The decide to carry-back the anticipated loss from the 2020/21 income year to the 2019/20 income year. This will give them a revised taxable income of $147,000 ($267,000 – $120,000) with a tax liability of $41,160. At the third instalment they decide to estimates MFL’s tax liability at $41,160 via myIR. This means that they would be no payment required for the third instalment, and Inland Revenue will refund MFL for an amount of $6,480 ($48,000 – $41,160).

However, by October 2020 Jack and Austin realise that the business is doing far worse than they anticipated and the expected loss is now calculated to be $170,000. While preparing MFL’s 2019/20 income tax return they reflect an increased loss in the return and hence receive an additional refund of $14,000 while filing.

When completing the 2020/21 tax return for MFL, Jack and Austin realise that the loss for the 2020/21 year will only be $110,000 given the quick recovery of the tourist industry in the first quarter of the 2021 calendar year. They complete the filing process for 2020/21, and amend the 2019/20 return for MFL. The reduce loss will now mean that the MFL has a taxable income of $157,000 ($267,000 – $110,000) and a tax liability of $43,960 in 2019/20. Since MFL has only paid a tax of $27,160, they will have a tax payable of $16,800 (which will be $5,600 at each instalment date). It will need to pay use-of-money interest on this amount over the three provisional tax instalment dates.

 

If you have any queries regarding the following, please feel free to get in touch with us on info@jzr.co.nz or call us on +64-9-972-2236.

Written by Rowain Pereira

Tax

Related Articles

A Summary of all the Tax Changes and Support Schemes for COVID-19

The year 2020 and the world’s current economic status has taken a battering with the outbreak of COVID-19. With governments racing to create relief and incentive schemes for local businesses, the purpose of this article is to simply outline all the key tax changes and...

COVID-19 Resurgence Wage Subsidy Scheme: Everything You Need To Know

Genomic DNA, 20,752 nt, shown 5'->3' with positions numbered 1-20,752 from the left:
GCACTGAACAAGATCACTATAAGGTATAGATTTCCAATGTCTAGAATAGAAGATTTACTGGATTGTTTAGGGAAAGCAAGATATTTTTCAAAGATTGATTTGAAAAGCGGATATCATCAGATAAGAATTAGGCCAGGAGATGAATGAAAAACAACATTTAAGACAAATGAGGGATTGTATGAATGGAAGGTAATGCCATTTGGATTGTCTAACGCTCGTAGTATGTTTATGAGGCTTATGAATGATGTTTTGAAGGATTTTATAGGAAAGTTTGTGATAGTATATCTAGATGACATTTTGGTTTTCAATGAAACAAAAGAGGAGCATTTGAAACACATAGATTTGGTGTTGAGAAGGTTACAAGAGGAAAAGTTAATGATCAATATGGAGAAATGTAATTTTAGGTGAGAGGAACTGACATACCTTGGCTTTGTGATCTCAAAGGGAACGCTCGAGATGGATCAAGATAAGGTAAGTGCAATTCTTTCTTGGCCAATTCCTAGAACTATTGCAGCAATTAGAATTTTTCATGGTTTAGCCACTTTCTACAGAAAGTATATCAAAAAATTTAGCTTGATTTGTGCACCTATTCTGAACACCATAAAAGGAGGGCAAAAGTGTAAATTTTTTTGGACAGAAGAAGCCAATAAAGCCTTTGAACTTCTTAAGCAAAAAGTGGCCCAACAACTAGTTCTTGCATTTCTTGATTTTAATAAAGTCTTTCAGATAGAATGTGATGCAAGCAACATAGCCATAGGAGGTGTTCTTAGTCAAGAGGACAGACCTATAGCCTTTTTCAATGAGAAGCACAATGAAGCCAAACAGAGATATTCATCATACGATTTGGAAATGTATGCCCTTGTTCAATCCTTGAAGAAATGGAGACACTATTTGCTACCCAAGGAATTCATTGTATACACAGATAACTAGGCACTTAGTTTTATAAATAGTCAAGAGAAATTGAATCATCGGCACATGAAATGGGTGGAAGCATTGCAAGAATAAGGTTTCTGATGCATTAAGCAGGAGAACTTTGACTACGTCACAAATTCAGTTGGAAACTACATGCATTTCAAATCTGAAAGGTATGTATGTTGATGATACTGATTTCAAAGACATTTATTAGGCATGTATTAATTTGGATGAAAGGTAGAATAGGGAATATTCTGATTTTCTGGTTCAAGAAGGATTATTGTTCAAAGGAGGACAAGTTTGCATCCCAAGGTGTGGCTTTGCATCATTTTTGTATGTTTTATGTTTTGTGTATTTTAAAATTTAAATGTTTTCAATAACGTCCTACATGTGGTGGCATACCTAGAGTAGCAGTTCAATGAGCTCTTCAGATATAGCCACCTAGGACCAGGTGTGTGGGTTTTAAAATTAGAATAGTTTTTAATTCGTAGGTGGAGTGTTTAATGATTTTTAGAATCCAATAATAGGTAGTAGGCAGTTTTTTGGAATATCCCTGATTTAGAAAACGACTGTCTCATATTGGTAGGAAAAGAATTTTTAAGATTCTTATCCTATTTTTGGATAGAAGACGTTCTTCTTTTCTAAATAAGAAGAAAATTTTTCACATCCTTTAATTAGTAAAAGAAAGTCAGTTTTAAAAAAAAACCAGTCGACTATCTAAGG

A new Resurgence Wage Subsidy Scheme payment has been announced by the government for employers and self-employed people who have been impacted by the recent resurgence of COVID-19.  What Is The Eligibility Criteria? All New Zealand employers who have had or expect to...

What’s New for Property Owners: Airbnb to Boarders

If you own a property which is being rented out for short stays (up to four weeks) this article will highlight all your necessary tax commitments, as well as all the new property rules which might come into effect this financial year. Highlights: If your tax due at...

Stay Up to Date With The Latest News & Updates

Join Our Newsletter

Stay up to date with all of the latest news and insights related to your business. Sign up below and we promise to only send you content 

Further Tax Changes to Help SMEs

Further Tax Changes to Help SMEs

There’s no doubt that the recent pandemic has had a huge impact on small and medium sized businesses in New Zealand. In addition to the tax changes that were previously announced, today the Government has introduced a few more tax measures that aim to help businesses through this rough period.

We have outlined below the three key tax changes that will be relevant to small and medium sized businesses.

 

Changes to Tax Loss Continuity Rules

Previously, any accumulated tax losses were forfeited if shareholder continuity of at least 49% was not maintained when there is a change in the shareholding of a company. This significantly impacted on the amount of tax losses available to be used by companies after trying to raise capital. Start-up companies with high growth and high capital raising requirements were particularly affected by this.

The introduction of a ‘same or similar business’ test, means a business could carry forward losses. To meet the test, the business must continue in the same or a similar way it did before ownership changed. This test is modelled on Australia’s rules.